unchanged until the fluid reaches the region where the magnetic field ends. For this profile, the velocity of the fluid is
zero at the pipe wall but rises as the distance from the pipe
wall increases and eventually approaches the velocity of the
bulk of the stream.
Fig. 6 shows the dimensionless radial velocity profile which
is zero at the pipe wall but rises as the distance from the pipe
wall increases and finally approaches zero again at the centreline. At first, the radial velocity rises more rapidly and then
gradually decreases along the pipe until falling to zero (X =
15). Beyond this point, the flow will be again one-dimensional
and the MHD fully-developed velocity profile will dominate.
It is to be noted that in case the magnetic field is removed,
the velocity profile starts to change until the MHD fullydeveloped profile is replaced by the fully-developed profile.
However, a considerable distance is required for the velocity profile to adjust from the fully-developed to the MHD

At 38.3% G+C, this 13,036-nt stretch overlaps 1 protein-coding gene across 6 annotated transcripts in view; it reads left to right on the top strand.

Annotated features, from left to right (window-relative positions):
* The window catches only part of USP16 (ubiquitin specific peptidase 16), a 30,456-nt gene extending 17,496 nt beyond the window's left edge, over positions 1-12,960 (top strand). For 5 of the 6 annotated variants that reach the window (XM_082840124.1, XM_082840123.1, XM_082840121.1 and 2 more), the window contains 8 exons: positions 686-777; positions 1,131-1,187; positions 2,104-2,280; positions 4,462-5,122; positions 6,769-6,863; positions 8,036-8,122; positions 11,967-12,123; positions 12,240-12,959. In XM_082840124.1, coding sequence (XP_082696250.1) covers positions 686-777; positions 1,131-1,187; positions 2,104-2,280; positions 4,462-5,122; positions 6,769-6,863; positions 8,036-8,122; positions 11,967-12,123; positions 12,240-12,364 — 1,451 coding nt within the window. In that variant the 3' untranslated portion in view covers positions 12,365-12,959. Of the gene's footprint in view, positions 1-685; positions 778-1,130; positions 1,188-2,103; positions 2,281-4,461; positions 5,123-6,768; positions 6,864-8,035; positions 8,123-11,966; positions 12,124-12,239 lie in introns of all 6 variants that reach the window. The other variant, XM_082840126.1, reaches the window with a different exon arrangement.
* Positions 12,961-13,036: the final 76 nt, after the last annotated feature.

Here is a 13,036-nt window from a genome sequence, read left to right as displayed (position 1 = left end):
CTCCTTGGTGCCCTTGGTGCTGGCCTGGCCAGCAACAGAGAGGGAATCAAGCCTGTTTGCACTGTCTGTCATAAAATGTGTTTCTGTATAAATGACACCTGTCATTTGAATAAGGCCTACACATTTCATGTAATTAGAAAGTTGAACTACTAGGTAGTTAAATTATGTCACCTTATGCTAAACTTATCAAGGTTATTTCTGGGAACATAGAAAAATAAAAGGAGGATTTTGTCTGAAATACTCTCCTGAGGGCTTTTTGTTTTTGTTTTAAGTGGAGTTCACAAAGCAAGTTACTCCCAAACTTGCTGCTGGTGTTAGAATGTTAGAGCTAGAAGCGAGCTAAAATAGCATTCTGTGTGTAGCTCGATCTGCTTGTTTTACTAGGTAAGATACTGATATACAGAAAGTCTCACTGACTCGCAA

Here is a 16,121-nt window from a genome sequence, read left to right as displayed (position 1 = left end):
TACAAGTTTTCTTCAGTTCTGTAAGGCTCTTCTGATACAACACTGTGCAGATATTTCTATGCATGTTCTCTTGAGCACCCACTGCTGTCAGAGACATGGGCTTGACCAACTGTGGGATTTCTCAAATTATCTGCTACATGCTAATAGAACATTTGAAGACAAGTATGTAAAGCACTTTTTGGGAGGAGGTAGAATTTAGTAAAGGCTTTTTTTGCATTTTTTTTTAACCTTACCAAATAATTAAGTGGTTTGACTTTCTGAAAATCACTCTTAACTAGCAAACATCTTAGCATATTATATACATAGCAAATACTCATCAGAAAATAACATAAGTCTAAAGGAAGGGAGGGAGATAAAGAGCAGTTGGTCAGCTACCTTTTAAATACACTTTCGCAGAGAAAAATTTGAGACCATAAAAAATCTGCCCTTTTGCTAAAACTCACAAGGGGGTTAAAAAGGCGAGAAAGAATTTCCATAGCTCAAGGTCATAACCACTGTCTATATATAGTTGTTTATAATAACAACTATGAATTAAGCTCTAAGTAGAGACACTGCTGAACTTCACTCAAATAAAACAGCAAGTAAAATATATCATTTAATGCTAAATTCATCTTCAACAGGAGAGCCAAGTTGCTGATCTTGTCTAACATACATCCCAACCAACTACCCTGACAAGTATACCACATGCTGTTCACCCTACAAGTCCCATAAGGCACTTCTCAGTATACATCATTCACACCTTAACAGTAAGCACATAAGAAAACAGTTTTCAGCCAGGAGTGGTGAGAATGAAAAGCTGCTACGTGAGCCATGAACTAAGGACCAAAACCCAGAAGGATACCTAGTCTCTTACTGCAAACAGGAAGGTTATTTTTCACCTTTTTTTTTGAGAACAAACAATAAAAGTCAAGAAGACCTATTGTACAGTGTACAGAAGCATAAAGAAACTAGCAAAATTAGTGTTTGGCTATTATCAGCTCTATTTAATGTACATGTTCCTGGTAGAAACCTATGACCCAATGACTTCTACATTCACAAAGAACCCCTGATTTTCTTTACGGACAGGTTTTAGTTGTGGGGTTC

fully-developed pattern when a constant magnetic field is
applied. The region where the velocity profile is gradually
adjusted is called as MHD entry length. For fully-developed
laminar flow of an electrically conducting fluid through a pipe,
the MHD entry length Lm can be obtained numerically over a
wide range of Reynolds numbers at different values of magnetic fields when the direction of magnetic field is perpendicu-
338
A. Malekzadeh et al. / Journal of Mechanical Science and Technology 25 (2) (2011) 333~339
lar or parallel to the flow direction or at some angle in between.
The results are summarized in a plot of Lm/D against Re/
(Ha sin ) on ordinary Cartesian coordinates as shown in Fig.
7. The plot is a straight line of slope 0.075 and therefore an
approximate numerical expression for the MHD entry length
is found as:
L
m = 0.075 Re .
D
Ha sin φ
(14)
Fig. 8 shows the difference in dimensionless MHD fullydeveloped velocity profile between = 0° and = 45°, 90° at